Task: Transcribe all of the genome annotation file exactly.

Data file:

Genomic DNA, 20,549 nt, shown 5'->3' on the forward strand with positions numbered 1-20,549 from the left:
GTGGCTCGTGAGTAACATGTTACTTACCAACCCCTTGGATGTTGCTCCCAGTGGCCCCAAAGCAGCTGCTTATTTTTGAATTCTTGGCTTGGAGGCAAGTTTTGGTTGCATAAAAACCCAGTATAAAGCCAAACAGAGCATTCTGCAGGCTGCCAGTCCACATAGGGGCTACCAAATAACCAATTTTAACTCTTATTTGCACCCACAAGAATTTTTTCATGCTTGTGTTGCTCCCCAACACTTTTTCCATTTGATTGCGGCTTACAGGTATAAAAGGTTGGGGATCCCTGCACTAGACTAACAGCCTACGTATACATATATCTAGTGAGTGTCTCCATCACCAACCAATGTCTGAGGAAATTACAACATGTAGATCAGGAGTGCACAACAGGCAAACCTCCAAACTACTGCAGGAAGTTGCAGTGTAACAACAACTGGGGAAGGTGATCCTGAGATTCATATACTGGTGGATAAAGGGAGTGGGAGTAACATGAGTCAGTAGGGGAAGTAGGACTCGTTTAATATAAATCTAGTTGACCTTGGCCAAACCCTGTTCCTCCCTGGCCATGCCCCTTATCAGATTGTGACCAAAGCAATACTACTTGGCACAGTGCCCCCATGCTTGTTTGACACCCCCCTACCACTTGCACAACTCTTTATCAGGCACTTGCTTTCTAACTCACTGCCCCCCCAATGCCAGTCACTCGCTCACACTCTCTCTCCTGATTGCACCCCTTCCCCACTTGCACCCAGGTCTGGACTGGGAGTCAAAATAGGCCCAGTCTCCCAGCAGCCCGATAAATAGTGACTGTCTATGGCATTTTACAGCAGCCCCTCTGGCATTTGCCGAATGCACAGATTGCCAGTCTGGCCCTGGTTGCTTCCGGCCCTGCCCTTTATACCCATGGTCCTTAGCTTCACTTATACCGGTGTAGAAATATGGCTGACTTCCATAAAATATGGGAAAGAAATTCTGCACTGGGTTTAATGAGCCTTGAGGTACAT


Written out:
Genomic DNA, 20,549 nt, shown 5'->3' on the forward strand with positions numbered 1-20,549 from the left:
GTGGCTCGTGAGTAACATGTTACTTACCAACCCCTTGGATGTTGCTCCCAGTGGCCCCAAAGCAGCTGCTTATTTTTGAATTCTTGGCTTGGAGGCAAGTTTTGGTTGCATAAAAACCCAGTATAAAGCCAAACAGAGCATTCTGCAGGCTGCCAGTCCACATAGGGGCTACCAAATAACCAATTTTAACTCTTATTTGCACCCACAAGAATTTTTTCATGCTTGTGTTGCTCCCCAACACTTTTTCCATTTGATTGCGGCTTACAGGTATAAAAGGTTGGGGATCCCTGCACTAGACTAACAGCCTACGTATACATATATCTAGTGAGTGTCTCCATCACCAACCAATGTCTGAGGAAATTACAACATGTAGATCAGGAGTGCACAACAGGCAAACCTCCAAACTACTGCAGGAAGTTGCAGTGTAACAACAACTGGGGAAGGTGATCCTGAGATTCATATACTGGTGGATAAAGGGAGTGGGAGTAACATGAGTCAGTAGGGGAAGTAGGACTCGTTTAATATAAATCTAGTTGACCTTGGCCAAACCCTGTTCCTCCCTGGCCATGCCCCTTATCAGATTGTGACCAAAGCAATACTACTTGGCACAGTGCCCCCATGCTTGTTTGACACCCCCCTACCACTTGCACAACTCTTTATCAGGCACTTGCTTTCTAACTCACTGCCCCCCCAATGCCAGTCACTCGCTCACACTCTCTCTCCTGATTGCACCCCTTCCCCACTTGCACCCAGGTCTGGACTGGGAGTCAAAATAGGCCCAGTCTCCCAGCAGCCCGATAAATAGTGACTGTCTATGGCATTTTACAGCAGCCCCTCTGGCATTTGCCGAATGCACAGATTGCCAGTCTGGCCCTGGTTGCTTCCGGCCCTGCCCTTTATACCCATGGTCCTTAGCTTCACTTATACCGGTGTAGAAATATGGCTGACTTCCATAAAATATGGGAAAGAAATTCTGCACTGGGTTTAATGAGCCTTGAGGTACAT